Drawing lessons from the Greek crisis for West Africa (I): A regional integration perspective
Several policy-makers have cautioned African countries to carefully learn lessons from the Greek debt crisis. Given the importance of debt sustainability to supporting economic growth in Africa, and elsewhere, a series of blog entries, aimed at promoting debate and distilling the key lessons of the Greek crisis that are applicable in West African countries, shall be posted in the coming weeks.
The past years of Greek-led European crisis have sparked much debate on regional integration in Europe, and elsewhere, including in Africa. Certainly, such debates can be very informative and useful for regional integration initiatives in West Africa. One first lesson in the case of Greece is that a distinction should be made on the effects of European integration in the run-up to the crisis (i.e. whether it played a role or not in the case of Greece), versus the effects of such integration on the outcomes and management of the crisis. Considering that West African regional integration is still in its early stages, many insightful and lessons can come from the former.
Before joining the European Union (EU), Greece suffered from major sectoral, structural and macroeconomic challenges. The country was a predominantly weak agricultural economy with a frail industrial base managed through rigid labour policies. In that respect, the Greek economy needed some far-reaching radical reforms and changes in order to align itself with the rest of countries in the EU. Interestingly, at the time of Greek accession to the EU, the European Commission proposed a transition period for adjusting policies which the Greek government did not accept. As history shows us, the misalignment of the Greek economic structure with the rest of the Union, as well as its weak governance arrangements proved to be major factor leading to the crisis.
Regional integration as a “commitment device” to spur change
An opportunity to make deep-rooted reforms and changes in the country was offered to Greece as it entered the EU, and later the European Monetary System. Considering the internal difficulties the country had to reform, the EU was set to be used as a ‘commitment device’ to anchor reform. This strategy essentially sets to “shift” the responsibility for the proposed reforms on the EU as a supranational institution, leveraging the process of regional integration to spur the necessary structural changes and enhance competitiveness.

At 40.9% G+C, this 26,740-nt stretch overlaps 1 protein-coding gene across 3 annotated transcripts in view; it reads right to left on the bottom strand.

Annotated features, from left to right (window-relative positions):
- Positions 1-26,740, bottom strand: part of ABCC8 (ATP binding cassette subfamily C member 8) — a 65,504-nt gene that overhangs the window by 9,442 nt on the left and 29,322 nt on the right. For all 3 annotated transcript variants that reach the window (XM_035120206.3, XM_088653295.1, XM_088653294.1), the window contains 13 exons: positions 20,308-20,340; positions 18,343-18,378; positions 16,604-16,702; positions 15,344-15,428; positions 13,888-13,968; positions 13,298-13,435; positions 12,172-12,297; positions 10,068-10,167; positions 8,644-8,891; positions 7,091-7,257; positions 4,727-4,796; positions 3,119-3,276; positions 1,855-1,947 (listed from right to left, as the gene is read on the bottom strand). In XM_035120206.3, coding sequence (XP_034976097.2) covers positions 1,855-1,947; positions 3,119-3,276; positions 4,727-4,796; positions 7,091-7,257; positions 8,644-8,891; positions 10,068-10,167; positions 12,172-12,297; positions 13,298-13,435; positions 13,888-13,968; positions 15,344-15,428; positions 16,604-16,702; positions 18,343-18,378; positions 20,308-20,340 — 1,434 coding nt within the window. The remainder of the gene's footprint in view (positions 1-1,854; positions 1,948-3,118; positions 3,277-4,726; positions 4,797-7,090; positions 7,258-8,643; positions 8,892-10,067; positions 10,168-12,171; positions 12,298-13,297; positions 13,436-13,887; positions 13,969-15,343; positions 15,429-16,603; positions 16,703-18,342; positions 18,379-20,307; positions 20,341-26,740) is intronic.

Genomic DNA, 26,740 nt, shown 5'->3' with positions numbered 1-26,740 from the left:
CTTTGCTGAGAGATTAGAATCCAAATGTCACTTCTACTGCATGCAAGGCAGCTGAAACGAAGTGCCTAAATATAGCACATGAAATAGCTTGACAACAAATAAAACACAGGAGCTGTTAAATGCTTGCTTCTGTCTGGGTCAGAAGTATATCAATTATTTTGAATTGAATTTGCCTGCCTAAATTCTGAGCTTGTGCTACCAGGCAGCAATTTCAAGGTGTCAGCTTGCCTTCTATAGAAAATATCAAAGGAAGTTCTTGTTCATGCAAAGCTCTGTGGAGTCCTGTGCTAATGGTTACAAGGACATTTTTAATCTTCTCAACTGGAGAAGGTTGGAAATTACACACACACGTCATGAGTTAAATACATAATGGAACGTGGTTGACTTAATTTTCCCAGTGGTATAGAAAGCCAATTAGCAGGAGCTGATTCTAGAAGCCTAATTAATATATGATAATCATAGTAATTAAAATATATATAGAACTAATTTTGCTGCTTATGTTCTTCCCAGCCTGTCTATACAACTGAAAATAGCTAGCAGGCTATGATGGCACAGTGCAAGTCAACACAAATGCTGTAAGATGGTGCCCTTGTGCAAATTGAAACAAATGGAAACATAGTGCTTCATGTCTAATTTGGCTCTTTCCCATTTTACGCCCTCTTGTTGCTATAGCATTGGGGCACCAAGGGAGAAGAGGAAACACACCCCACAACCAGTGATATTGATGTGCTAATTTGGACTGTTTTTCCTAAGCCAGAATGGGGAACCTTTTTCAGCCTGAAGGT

In this regard, both the Economic Community of West African States (ECOWAS) and the West African Economic and Monetary Union (WAEMU) offer reform springboards for their members. Within the region, there are several examples of regional integration as a way to either undertake reforms or secure better macroeconomic management. In 1997, Guinea-Bissau joined WAEMU so as to benefit from monetary stability. The transposition of most WAEMU directives into member country national laws is also part of it: impetus for change as embodied in such directives come from a supranational body. Not following the proposed reform path would be (politically) too costly for the country.
One difference however from the European case is that West Africa is home to a multitude of regional integration initiatives: there are over a dozen sub-regional groupings most of which are linked to either ECOWAS and/or WAEMU. The current arrangements pose a challenge: having too many supranational institutions dilutes their power. As a consequence, none may be strong enough to offer a credible opportunity to leverage far-reaching reforms. An equal situation is found on the Eastern side of the continent as seen in the analysis done in the AfDB’s “Integrating Africa” blog: while “variable geometry could be a legitimate policy tool for realization of economic integration, its current deployment in the East African Community has a political approach that could lead to defragmentation of the region”.
What strength for the carrot and/or the stick?
In the case of Greece, the EU did not manage to offer the necessary push for a structural transformation of the economy (Oltheten, Pinteris, Sougiannis, 2003). As an immediate consequence of the absence of EU devices to help Greece’s macro-economic situation, Greek economic policy-making was never viewed as highly credible and this had repercussions on the conduct of macro policies.
Yet, it is important to consider the strength of the regional ‘stick’. Even if it serves as a ‘loose’ constraint, it allows the continuation of special interest representation in the domestic agenda. On the other hand, tighter and stricter policies can fuel dissent. If all reforms are “blamed” on the EU, citizens may feel disempowered. Ultimately, a degree of strength is required so as to increase the short-term costs of policy reversal and help accompany countries in reforms which last more than a political cycle. At the same time, regional groupings should not be overly prescriptive. For over 20 years Greece benefitted from loose constraints and it failed. As the crisis erupted and the constraints are strong, social conflict and dissent is on the rise.
The case of Greece provides insights as to how regional integration can be an asset for reform. It also shows how power, when diluted and poorly implemented, can bring about adverse outcomes. As West Africa trails along the regional integration path, the Greek story offers an important lesson.
 In the academic world, commitment devices of this type are defined as “an arrangement [that] increases the credibility of a reform programme by artificially raising the short-term cost of reneging on the policy path that ex-ante seemed the best long-term choice.” (Bronk 2002)
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